Leg Pain Treatment in Sugar Land
Some people mistakenly think that leg pain is a natural part of getting
older. You might be surprised to learn that leg pain that develops during
walking-and then goes away only with rest-can be caused by intermittent
claudication (IC), a potentially disabling yet treatable medical condition.
IC affects roughly 3 million people, most of them over age 55. Unfortunately,
an estimated 75 percent of all IC sufferers fail to seek medical help,
often because they don't realize that IC is a treatable medical condition.
IC is a symptom of peripheral arterial disease (PAD). PAD-also known as
"hardening of the arteries," or atherosclerosis of the legs-has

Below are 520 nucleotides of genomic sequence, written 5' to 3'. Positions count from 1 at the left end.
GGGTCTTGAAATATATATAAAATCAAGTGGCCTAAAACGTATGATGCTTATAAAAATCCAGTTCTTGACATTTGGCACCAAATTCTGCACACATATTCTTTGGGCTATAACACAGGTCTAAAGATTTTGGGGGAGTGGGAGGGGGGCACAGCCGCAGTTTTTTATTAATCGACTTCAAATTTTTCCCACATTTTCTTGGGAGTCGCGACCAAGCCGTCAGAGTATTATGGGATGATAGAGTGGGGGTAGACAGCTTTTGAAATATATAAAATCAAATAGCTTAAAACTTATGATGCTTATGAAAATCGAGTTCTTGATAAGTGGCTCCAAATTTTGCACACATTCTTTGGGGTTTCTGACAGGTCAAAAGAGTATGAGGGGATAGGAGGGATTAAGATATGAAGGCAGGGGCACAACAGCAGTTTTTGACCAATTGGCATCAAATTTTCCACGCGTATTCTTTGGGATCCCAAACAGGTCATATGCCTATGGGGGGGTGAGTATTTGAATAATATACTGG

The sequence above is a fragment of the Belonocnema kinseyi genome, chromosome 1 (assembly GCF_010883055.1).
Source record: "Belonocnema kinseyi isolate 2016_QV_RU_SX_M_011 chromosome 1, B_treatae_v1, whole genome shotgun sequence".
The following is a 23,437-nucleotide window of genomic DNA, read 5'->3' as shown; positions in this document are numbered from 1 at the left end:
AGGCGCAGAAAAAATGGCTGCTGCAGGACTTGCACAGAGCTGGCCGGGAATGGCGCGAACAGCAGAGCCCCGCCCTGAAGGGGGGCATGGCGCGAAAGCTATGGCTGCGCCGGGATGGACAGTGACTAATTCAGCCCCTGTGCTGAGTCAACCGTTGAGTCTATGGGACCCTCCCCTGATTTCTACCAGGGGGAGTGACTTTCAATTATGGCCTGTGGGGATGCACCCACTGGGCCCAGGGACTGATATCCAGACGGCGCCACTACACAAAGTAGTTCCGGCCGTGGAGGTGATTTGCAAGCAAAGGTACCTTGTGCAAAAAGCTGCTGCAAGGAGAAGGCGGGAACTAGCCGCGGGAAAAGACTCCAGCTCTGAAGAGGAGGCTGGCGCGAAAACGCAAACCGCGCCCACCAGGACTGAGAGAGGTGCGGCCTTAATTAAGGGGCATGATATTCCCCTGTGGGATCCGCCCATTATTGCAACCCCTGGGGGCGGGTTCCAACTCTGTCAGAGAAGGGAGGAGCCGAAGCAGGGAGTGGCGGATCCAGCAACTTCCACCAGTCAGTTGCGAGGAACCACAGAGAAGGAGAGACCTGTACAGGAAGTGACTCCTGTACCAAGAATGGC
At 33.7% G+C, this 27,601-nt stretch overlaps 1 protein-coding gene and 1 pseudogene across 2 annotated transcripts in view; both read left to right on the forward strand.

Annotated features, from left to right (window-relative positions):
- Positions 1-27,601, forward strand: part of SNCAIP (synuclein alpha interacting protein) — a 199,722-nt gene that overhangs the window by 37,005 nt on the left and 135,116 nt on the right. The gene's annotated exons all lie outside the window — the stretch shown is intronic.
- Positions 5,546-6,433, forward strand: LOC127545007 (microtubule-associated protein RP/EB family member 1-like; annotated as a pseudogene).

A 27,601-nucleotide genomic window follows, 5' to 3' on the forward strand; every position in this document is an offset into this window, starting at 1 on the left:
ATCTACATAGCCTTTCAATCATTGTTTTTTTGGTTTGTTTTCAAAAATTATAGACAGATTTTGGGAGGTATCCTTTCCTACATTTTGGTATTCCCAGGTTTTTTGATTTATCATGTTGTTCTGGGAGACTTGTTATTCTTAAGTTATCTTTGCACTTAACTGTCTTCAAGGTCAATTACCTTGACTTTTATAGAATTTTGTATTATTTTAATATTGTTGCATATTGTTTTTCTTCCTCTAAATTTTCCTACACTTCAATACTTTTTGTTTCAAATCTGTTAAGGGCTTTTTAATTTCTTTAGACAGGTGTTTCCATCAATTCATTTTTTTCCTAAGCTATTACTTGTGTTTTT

been estimated to affect approximately 10 percent of people over age 55.
PAD occurs when arteries in the legs become clogged with fatty deposits.
It's not uncommon for people who have PAD to also have atherosclerosis
in other parts of the body-especially in the heart and brain. Atherosclerosis
is a serious health problem that can lead to heart attack or stroke if
The symptoms of IC may be felt in the:
Constructed footwear; or being overweight.
And the symptoms may be felt as:
IC symptoms may be felt in one or both legs and may occur during walking
or exercising. The pain is characterized by aching, cramping, tiredness,
or tightness of the affected muscle group. Once you stop walking or exercising,
the symptoms subside within minutes. If you're experiencing any of
these symptoms, see your podiatric physician. He or she can diagnose your
condition and suggest treatments that may help you walk farther without leg pain.
Controlling Your Risk